Chief Equity and Inclusion Officer, Yum! Brands InternationalJames Fripp, a former ‘military brat’ and the fifth of eight kids, grew up with parents who each worked two jobs to make ends meet.
Although he didn’t have what he calls “an amazing start to life,” he understood early on the importance of putting in the work to achieve the goals he set for himself.
Fripp, Yum! Brands International’s Chief Equity and Inclusion Officer, started his career working at restaurants in Bellevue, Neb., and Council Bluffs, Iowa. Along the way, he experienced incidents of racism, but also learned the skills he needed to advance to the corporate level. He had to be knowledgeable, confident in his capabilities, and able to build relationships and ask the right questions.
He said that watching the way his father, an enlisted airman, built relationships with people helped him learn how to navigate the corporate world.
“Quite honestly, I had a little angst at first, but I’d come from operations and knew my stuff,” he said. “I’d successfully jumped from operations to talent acquisition, and felt pretty comfortable that, while I didn’t know everything from a corporate perspective, if I asked the right questions, was respectful yet confident, I could build authentic, trusting relationships with people who would want to support my growth.”
Fast-forward 11 years and Fripp is now helping other people of color to not only find careers in the restaurant industry, but also position themselves for a seat in the C-suite.
Asked to advise the next generation of African-American executives, he offered 3 tips:
- Be aware of how people react to and engage with you when applying for a new position. “This is really important, especially now when there’s so much division and people are nervous,” he said. “People are scared to engage with people who are different from them. They’re afraid something might happen, or that someone will say the wrong thing. Engage first. Tell them about yourself and the work you’ve done. Tell them you don’t know everything about this new position, and that you’d love to learn from them. If they know you care about who they are and what they do, that you want to learn from them, they’ll lean in.”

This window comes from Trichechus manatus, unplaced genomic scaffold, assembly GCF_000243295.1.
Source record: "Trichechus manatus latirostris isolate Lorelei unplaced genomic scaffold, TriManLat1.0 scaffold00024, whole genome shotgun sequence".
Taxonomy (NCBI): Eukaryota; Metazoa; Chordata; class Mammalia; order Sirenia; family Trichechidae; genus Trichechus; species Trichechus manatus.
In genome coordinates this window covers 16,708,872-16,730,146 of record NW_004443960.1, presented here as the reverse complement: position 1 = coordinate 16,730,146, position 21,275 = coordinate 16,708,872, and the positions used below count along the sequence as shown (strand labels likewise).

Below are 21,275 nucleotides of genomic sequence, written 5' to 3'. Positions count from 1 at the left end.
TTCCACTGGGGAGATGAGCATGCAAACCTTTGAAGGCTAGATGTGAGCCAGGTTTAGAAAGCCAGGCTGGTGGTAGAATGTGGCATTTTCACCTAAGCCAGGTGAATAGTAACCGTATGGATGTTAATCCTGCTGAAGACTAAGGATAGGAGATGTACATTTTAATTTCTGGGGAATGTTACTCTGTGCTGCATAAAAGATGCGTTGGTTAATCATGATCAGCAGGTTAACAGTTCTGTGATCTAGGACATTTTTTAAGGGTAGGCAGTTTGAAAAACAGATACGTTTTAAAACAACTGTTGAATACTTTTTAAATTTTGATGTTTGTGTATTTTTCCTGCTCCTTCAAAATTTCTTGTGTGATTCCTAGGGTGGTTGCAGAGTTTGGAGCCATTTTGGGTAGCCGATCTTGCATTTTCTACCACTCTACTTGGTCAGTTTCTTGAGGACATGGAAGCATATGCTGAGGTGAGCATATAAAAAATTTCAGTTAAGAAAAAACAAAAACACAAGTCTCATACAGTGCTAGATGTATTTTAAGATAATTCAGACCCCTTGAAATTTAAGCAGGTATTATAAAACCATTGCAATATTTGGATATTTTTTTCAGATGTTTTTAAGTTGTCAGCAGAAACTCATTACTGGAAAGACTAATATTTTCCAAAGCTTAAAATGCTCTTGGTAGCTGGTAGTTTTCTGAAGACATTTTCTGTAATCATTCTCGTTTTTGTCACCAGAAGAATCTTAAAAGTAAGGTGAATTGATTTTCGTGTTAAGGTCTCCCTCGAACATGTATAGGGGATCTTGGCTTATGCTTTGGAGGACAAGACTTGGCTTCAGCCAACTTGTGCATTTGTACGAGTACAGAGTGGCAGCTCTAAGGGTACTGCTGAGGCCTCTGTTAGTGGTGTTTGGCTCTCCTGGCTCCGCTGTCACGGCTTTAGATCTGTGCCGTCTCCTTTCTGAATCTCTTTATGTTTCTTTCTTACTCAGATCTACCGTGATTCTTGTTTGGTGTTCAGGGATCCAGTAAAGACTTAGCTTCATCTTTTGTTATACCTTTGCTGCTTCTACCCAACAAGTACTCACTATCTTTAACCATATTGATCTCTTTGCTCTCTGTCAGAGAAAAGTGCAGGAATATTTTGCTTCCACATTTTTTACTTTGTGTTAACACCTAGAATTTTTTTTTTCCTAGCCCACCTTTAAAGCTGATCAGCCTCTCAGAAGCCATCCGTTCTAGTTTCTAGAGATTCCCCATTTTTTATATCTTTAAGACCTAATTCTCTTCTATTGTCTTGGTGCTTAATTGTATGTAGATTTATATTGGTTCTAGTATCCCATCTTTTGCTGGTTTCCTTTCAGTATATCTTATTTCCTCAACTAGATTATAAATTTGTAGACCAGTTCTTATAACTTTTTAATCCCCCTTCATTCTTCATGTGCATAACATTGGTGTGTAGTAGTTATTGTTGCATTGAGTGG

- Decide whether you want to be right or effective. “You don’t have to try so hard to let people know you know things. If you’re in a situation where you’re really trying to say you don't agree with the direction something is going, but you’re stuck because you want to prove you’re right, slow down and think about whether you want to be right or effective. When you push back and push back and push back, the issue is no longer about whatever the issue was.”
- Speed can kill your career, so don’t try to go too fast. “You don’t have to keep up with the Joneses. Some people who will get promoted faster than you and some will move ahead more slowly. Sometimes, when people go too fast, and organizations accommodate it, they learn how to do the job, but not how to lead in the job.”
“We’re putting people of color in the most senior level roles at this company, and in numbers we’ve never seen before,” he said. “I think things in this industry are going to change. We’re already starting to make a difference.”
To learn more about DEI in the restaurant industry, visit MFHA’s website.